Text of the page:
Matthew P. Corsia, Adam B. Thompson, Nicholas I. Kenned, Robert F. LaPrad, MD, PhD, and Gilbert Moatshed


Multiligament knee injuries (MLKIs) are severe injuries that involve complete or partial tear to multiple ligaments of the knee, such as the cruciate ligaments, collateral ligaments, as well as structures such as the posteromedial and posterolateral corners. These injuries often occur as a result of high-energy trauma in motor vehicle accidents, but can also occur during sports activities such as a fall or collision while skiing or snowboarding. Diagnosis of an MLKI can be challenging due to the multifaceted nature of these injuries, and a comprehensive evaluation, including a thorough history, physical examination, and imaging studies, is necessary. Imaging methods, such as plain and stress radiographs and magnetic resonance imaging, are often used to confirm the diagnosis and assist in the establishment of a treatment plan. Treatment of MLKIs commonly involves surgical repair or reconstruction of torn ligaments and capsular structures, followed by lengthy rehabilitation focused on mobility, strength, and improving knee function. Return to sport is a concern, especially for those with many ligaments torn and those involving both cruciate ligaments and/or those involving the posterolateral corner.  Prevention of MLKIs in skiing and snowboarding is important, and proper technique, equipment, risk awareness, and strengthening exercises can help reduce the risk of injury. While much is known about knee injuries in skiers, further research is needed to better understand MLKIs in ski and snowboard athletes, including the incidence, optimal management, and return to sport rates.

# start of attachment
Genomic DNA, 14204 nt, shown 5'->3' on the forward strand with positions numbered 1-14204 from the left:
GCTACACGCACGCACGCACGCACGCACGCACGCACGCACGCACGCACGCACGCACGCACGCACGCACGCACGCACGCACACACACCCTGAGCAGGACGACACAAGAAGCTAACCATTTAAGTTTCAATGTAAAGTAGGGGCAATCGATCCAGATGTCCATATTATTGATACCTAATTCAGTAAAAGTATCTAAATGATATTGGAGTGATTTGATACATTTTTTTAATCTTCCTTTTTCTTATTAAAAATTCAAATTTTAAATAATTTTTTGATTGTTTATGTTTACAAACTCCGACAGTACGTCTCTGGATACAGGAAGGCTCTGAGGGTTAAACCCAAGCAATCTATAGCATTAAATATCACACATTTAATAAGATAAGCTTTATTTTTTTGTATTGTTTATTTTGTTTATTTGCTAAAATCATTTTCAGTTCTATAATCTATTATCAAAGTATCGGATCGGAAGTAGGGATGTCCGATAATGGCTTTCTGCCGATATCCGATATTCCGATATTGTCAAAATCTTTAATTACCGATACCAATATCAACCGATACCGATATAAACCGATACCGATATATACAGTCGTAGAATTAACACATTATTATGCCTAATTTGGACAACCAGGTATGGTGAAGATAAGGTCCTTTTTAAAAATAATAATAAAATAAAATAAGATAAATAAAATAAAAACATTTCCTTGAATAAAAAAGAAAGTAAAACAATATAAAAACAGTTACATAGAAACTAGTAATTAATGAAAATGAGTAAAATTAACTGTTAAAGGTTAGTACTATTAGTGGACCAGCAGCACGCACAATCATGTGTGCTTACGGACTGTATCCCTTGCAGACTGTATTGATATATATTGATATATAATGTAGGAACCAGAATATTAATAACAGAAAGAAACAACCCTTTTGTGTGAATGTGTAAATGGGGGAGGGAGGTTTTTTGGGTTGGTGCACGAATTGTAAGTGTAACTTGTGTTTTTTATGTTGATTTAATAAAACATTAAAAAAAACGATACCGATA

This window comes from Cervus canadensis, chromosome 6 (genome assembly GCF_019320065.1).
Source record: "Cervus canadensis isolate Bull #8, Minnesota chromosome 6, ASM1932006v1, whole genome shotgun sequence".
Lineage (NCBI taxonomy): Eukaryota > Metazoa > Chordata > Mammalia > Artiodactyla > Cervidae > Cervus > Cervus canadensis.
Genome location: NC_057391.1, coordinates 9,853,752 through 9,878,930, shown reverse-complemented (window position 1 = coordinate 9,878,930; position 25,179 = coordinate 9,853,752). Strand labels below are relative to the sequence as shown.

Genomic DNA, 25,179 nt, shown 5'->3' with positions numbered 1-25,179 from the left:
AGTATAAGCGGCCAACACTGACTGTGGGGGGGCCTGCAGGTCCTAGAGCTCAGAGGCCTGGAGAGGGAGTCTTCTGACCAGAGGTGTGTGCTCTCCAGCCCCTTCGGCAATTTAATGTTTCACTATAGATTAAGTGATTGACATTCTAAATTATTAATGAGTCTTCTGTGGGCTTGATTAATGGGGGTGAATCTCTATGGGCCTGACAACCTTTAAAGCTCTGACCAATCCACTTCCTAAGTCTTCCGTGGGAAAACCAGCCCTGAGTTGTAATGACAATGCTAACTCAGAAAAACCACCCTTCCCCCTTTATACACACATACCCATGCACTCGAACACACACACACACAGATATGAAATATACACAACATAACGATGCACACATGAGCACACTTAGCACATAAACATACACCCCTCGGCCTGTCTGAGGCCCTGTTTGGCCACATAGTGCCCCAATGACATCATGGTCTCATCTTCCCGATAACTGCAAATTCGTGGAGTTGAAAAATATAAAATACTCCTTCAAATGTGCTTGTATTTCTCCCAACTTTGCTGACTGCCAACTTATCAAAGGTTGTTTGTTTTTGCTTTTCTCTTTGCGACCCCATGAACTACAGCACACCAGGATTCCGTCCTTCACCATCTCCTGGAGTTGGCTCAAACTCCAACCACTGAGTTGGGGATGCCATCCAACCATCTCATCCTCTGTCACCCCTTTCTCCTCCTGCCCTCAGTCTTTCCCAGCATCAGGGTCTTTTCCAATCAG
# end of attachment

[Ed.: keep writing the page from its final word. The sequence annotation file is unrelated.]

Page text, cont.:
You can download the study: Multiligament Knee Injuries in Winter Sports Athletes